Cancer cell therapy business Chimeric (ASX: CHM) this week opened a a non-renounceable entitlement offer for  ~106.5 million fully paid ordinary shares with the intention of raising more than $18 million before costs.

The equity raise will involve an accelerated 1 for 3.15 offer, at $0.17 per share, a 15% discount to the closing price of Chimeric shares on February 18, 2022. The share price is currently ~.15 cents.

Medical technology company Next Science (ASX:NXS) has successfully completed a two tranche institutional placement to raise $10 million.

Next Science will issue ~11.1 million new shares  to institutional and sophisticated investors at 90 cents.

This price represents a 12.6 per cent discount to Next Science’s closing price on February 22 of $1.03 and a 15.5 per cent discount to the five-day volume-weighted average price of $1.07.

Phase one is raising $6 million while phase two, which is subject to shareholder approval,  consists of a $4 million commitment from major shareholder, Lang Walker.

Next Science is also undertaking a share purchase plan (SPP) to raise up to an additional $5 million.

“The point is that money is still being raised, supported by existing shareholders to keep these companies moving forward,” Power said.

Next Science has not been spared from the broad selloff since it came out of a trading halt it entered on February 23, with its share price plunging ~15.35% in the past week to 91 cents.

“The market is pretty savage when they back come on the market when they’ve raised the money.”

Diagnostics company Genetic Signatures (ASX:GSS) share price was $1.28 after its revenue went up $22m and NPAT up $5m in H1 FY22, the beneficiary of COVID-19 testing.

Clinuvel Pharmaceuticals (ASX:CUV) saw its share price come under selling pressure and fall 13.34% to $19.10, despite reporting revenue up 57% to $25m in H1 FY22.

“Good results are not necessarily translating into share price rises; in fact, in most instances they are being met by selling,” Power said.

ScoPo’s Powerplays: Buy quality

In these tumultuous times, Power said this week he was hard pressed to single out one company as a stock of the week.

“These sort of turbulent times are a great opportunity to pick up good quality companies that have things like good pricing power, a bit of a competitive moat and clear growth plan,” he said.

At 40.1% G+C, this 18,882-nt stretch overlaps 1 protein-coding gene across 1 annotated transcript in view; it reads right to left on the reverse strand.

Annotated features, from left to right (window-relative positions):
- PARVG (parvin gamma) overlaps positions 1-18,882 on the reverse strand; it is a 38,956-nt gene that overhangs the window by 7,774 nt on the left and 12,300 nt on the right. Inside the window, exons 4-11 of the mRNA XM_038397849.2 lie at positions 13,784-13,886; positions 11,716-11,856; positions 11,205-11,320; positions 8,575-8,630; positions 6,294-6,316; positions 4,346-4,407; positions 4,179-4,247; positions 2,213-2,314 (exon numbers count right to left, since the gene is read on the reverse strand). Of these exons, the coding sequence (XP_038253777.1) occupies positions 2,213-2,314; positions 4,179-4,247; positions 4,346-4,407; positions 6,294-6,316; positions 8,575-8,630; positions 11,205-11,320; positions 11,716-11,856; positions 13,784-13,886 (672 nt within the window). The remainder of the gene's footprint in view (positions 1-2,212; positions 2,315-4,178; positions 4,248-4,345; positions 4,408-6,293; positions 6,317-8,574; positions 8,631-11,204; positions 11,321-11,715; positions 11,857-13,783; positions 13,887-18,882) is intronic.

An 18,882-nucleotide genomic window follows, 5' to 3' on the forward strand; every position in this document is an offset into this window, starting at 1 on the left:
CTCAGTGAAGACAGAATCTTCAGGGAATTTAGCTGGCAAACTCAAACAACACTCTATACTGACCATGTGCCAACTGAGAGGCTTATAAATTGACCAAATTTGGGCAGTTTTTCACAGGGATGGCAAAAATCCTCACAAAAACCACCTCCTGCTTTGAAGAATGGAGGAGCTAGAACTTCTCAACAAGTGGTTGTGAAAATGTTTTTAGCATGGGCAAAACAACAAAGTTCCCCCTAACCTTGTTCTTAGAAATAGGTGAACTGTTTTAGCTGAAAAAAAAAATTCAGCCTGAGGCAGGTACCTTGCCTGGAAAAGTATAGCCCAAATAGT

“The companies that spring to mind in that format are the Cochlear, CSL (ASX:CSL),  ResMed (ASX:RMD)  and ProMedicus (ASX:PME).

“This is a terrific opportunity to pick up and build your porfolio for the next five years.”

Power said the smaller health companies on the ASX will continue to feel the pinch of volatile markets. He said companies, which in more bullish times may have seen their share price rise this week instead saw them fall.

“They’ve been smoked mercilessly and absolutely crucified and the likes of Volpara (ASX: VHT), Impedimed (ASX:IPD) and Mach 7 (ASX:M7T)  are now trading on up to 24-month lows but are performing well and in really strong positions to see their share prices rally,” he said.

“When the dust settles – and this is where you need a bit of courage and I put myself in that category – you need to be looking at the quality companies and use it as an opportunity to buy a half or quarter position.”

Watch Mach 7

On that note, Power did say watch health imaging company Mach 7, which  is due to report its H1 FY22 result on Monday with Morgans forecasting revenue of $14m and EBITDA of $1.2m.

“They are winning contracts and moving into a growth phase and offer value compare to some of their peers,” he said.

Power will be away next week but will be closely monitoring the markets to give Stockhead readers his insights in a fortnight.

The views, information, or opinions expressed in the interview in this article are solely those of the interviewee and do not represent the views of Stockhead.